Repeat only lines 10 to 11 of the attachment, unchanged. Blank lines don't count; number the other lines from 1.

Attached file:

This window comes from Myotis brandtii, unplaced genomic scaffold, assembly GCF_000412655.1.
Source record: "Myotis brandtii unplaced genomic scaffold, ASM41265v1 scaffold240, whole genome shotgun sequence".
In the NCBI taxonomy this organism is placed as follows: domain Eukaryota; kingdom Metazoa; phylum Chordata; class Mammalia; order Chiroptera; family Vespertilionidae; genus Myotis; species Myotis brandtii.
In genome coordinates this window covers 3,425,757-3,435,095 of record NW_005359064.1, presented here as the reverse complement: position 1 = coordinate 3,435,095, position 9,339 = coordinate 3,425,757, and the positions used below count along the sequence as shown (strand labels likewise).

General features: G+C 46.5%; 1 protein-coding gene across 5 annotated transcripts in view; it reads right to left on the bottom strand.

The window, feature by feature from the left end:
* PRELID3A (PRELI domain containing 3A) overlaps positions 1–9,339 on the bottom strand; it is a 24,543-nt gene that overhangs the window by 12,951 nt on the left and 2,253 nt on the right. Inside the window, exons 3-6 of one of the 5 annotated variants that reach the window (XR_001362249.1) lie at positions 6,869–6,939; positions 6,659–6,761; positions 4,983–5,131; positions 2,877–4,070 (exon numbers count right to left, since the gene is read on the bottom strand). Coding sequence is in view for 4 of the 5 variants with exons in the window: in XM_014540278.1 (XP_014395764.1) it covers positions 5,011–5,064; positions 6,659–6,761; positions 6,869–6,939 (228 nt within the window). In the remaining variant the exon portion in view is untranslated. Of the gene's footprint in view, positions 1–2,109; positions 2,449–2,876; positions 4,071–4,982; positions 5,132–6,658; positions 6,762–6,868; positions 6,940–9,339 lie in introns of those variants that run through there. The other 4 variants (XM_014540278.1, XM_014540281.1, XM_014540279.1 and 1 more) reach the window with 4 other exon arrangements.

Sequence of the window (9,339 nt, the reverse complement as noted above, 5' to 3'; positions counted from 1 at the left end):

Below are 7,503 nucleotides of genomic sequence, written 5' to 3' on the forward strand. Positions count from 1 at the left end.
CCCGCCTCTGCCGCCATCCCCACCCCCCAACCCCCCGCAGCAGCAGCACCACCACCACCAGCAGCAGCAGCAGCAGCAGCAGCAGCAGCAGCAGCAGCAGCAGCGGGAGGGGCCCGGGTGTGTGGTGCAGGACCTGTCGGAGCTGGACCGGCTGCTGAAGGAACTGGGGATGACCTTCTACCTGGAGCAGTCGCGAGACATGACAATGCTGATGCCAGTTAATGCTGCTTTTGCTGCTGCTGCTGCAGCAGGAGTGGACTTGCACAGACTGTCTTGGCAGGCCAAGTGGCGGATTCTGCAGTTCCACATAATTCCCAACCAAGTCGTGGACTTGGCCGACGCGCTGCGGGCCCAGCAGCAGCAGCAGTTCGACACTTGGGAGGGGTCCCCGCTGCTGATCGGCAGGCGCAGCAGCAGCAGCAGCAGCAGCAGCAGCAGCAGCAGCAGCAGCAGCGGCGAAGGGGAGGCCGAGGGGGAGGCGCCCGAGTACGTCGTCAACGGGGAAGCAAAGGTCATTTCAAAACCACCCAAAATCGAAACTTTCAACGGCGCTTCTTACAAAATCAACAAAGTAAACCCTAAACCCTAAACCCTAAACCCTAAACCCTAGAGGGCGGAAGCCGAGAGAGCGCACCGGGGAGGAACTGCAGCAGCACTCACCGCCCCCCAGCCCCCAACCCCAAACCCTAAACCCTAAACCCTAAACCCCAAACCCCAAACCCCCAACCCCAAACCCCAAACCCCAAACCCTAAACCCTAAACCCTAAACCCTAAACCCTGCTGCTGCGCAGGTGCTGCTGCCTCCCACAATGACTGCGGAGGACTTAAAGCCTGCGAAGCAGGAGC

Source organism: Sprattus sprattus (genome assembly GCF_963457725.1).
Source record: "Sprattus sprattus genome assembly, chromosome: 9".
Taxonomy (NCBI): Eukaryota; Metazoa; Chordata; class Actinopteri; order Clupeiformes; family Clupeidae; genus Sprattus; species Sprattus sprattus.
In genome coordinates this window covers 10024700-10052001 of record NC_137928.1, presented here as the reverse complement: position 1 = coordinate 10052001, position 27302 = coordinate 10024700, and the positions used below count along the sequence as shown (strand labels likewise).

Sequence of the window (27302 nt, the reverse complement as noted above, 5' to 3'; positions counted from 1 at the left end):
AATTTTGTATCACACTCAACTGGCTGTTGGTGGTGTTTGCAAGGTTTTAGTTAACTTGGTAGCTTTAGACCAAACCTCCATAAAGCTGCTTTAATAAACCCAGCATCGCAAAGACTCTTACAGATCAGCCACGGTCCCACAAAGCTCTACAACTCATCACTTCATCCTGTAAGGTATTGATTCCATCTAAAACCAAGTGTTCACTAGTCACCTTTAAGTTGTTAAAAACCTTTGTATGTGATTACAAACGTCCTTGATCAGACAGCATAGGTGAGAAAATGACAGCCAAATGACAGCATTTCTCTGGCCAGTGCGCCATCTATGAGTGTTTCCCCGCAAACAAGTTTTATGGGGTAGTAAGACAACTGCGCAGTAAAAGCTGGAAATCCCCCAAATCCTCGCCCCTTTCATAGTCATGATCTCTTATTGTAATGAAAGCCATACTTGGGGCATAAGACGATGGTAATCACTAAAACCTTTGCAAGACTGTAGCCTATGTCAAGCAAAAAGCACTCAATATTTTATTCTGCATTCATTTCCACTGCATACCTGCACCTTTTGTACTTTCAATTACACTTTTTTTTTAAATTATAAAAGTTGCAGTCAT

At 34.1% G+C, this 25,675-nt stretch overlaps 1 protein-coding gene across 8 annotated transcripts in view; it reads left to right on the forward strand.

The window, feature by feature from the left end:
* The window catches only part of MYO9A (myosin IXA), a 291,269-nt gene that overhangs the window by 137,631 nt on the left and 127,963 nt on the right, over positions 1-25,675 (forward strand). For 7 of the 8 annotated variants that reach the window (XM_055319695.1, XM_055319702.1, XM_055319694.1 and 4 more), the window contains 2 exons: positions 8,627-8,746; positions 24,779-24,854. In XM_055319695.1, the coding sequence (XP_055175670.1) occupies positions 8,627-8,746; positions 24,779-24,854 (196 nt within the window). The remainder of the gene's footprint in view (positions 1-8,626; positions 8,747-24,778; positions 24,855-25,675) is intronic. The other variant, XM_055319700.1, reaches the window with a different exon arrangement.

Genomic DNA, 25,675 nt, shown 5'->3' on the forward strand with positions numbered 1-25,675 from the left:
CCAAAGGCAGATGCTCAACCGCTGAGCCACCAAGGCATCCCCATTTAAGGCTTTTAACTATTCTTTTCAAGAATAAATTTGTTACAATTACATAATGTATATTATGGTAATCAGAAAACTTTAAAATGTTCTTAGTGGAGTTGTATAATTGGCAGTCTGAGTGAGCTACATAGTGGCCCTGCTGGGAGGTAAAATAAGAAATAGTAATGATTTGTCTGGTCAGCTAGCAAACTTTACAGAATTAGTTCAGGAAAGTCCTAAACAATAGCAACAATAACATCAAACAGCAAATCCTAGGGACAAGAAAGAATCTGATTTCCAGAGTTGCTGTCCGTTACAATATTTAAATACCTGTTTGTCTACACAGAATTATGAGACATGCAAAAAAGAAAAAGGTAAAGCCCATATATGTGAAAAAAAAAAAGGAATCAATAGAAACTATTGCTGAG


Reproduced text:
CCCGCCTCTGCCGCCATCCCCACCCCCCAACCCCCCGCAGCAGCAGCACCACCACCACCAGCAGCAGCAGCAGCAGCAGCAGCAGCAGCAGCAGCAGCAGCAGCGGGAGGGGCCCGGGTGTGTGGTGCAGGACCTGTCGGAGCTGGACCGGCTGCTGAAGGAACTGGGGATGACCTTCTACCTGGAGCAGTCGCGAGACATGACAATGCTGATGCCAGTTAATGCTGCTTTTGCTGCTGCTGCTGCAGCAGGAGTGGACTTGCACAGACTGTCTTGGCAGGCCAAGTGGCGGATTCTGCAGTTCCACATAATTCCCAACCAAGTCGTGGACTTGGCCGACGCGCTGCGGGCCCAGCAGCAGCAGCAGTTCGACACTTGGGAGGGGTCCCCGCTGCTGATCGGCAGGCGCAGCAGCAGCAGCAGCAGCAGCAGCAGCAGCAGCAGCAGCAGCAGCGGCGAAGGGGAGGCCGAGGGGGAGGCGCCCGAGTACGTCGTCAACGGGGAAGCAAAGGTCATTTCAAAACCACCCAAAATCGAAACTTTCAACGGCGCTTCTTACAAAATCAACAAAGTAAACCCTAAACCCTAAACCCTAAACCCTAAACCCTAGAGGGCGGAAGCCGAGAGAGCGCACCGGGGAGGAACTGCAGCAGCACTCACCGCCCCCCAGCCCCCAACCCCAAACCCTAAACCCTAAACCCTAAACCCCAAACCCCAAACCCCCAACCCCAAACCCCAAACCCCAAACCCTAAACCCTAAACCCTAAACCCTAAACCCTGCTGCTGCGCAGGTGCTGCTGCCTCCCACAATGACTGCGGAGGACTTAAAGCCTGCGAAGCAGGAGC

Source organism: Sprattus sprattus (genome assembly GCF_963457725.1).